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Determining direction of wave propagation from the phase?

  1. Dec 16, 2009 #1
    Suppose you know the phase of a wave is given by

    \phi_1 = \vec k \cdot \vec r - \omega t.

    How can you determine in which direction this wave is propagating? I guess, more specifically, how does a wave described by this phase differ from a wave described by the phase

    \phi_2 = \vec k \cdot \vec r + \omega t

    I may not have provided enough detail...please tell me if I haven't! Thanks.
  2. jcsd
  3. Dec 16, 2009 #2
    (I was always under the impression that it was the wave vector [tex]\vec k[/tex] that carried the information about which way the wave was propagating, but recent discussions in my E&M class have caused me to question this belief.)
  4. Dec 16, 2009 #3


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    You first need to define your time progression. If your standard is good ole e^{-i\omega t}, then the phase dependence is given by:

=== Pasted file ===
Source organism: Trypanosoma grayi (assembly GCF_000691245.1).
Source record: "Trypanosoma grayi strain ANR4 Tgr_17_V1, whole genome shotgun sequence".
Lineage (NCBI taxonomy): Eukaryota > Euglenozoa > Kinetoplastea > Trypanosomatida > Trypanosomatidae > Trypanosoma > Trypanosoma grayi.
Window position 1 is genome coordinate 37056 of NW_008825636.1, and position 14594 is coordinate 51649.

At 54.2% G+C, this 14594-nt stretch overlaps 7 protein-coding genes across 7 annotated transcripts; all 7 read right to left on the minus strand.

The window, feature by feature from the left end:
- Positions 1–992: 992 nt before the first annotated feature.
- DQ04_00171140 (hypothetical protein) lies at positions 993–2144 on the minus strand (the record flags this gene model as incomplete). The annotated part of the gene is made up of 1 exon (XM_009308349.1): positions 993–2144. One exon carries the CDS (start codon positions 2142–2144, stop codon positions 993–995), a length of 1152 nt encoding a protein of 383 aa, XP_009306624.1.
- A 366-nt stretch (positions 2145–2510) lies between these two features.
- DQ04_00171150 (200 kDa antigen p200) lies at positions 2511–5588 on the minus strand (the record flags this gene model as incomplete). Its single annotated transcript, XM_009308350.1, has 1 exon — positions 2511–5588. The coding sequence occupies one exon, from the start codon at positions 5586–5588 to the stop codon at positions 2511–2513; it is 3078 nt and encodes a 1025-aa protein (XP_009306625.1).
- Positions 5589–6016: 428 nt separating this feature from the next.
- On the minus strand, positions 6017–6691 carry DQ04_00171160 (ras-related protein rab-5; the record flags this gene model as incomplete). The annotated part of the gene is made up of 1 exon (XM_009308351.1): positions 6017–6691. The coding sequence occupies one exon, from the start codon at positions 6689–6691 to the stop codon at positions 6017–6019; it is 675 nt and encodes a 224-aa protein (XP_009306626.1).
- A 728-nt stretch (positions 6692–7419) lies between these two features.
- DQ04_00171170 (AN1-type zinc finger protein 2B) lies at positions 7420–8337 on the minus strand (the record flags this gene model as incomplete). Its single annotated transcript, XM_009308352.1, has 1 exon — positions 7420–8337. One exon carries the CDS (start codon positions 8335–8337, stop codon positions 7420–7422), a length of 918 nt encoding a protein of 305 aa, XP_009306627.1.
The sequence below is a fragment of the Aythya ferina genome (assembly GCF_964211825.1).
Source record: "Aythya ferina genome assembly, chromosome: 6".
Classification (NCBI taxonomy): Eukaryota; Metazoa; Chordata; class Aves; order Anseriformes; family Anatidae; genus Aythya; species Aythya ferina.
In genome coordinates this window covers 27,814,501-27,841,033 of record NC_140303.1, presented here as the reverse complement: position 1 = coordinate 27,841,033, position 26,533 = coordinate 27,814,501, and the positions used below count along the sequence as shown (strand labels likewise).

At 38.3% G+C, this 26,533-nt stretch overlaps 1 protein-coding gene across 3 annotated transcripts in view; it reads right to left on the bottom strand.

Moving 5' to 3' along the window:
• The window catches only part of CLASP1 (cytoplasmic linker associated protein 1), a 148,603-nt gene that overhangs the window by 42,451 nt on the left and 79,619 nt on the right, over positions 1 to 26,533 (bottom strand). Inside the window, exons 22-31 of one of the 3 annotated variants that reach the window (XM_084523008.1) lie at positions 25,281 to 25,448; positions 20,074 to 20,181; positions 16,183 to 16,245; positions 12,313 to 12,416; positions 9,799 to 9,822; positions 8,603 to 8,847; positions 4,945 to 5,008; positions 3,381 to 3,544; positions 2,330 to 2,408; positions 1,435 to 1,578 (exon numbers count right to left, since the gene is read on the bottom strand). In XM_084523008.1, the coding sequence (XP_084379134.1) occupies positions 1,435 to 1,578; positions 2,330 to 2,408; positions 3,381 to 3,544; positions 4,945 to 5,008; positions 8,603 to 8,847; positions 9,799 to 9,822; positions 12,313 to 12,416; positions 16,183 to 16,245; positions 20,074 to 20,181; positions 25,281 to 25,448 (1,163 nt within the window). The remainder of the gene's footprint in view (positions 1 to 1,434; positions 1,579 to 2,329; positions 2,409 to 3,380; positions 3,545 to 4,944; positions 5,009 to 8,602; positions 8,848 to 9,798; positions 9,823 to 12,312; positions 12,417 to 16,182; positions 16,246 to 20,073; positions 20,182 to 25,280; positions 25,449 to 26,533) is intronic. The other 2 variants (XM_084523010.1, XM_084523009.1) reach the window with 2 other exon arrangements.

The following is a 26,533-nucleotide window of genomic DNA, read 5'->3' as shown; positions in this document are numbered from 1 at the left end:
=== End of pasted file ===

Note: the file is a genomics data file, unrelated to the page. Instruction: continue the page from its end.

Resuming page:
[tex]\mathbf{k}\cdot\mathbf{r}-\omega t[/tex]

    The wave propogates in the \hat{k} direction. If you have

    [tex]\mathbf{k}\cdot\mathbf{r}-\omega t[/tex]

    as your phase progression then you must have changed your time convention to e^{i\omega t} or you are missing a minus sign here where the actual dependence is e^{-\phi_2} in which case we are progressing in the -\hat{k} direction, but this information is not given in what you have.
  5. Dec 18, 2009 #4
    Take r vector to be in the direction of k vector.
    Now, take kx-wt=A (some constant phase) and differentiate it with respect to t . you get dx/dt=w/k which is the velocity of the point whose A(phase) is constant, and hence velocity of wave . It is called phase velocity. Direction of the propagation is the direction of k vector.

    http://www.actionurl.com/jpxp [Broken]
    Last edited by a moderator: May 4, 2017
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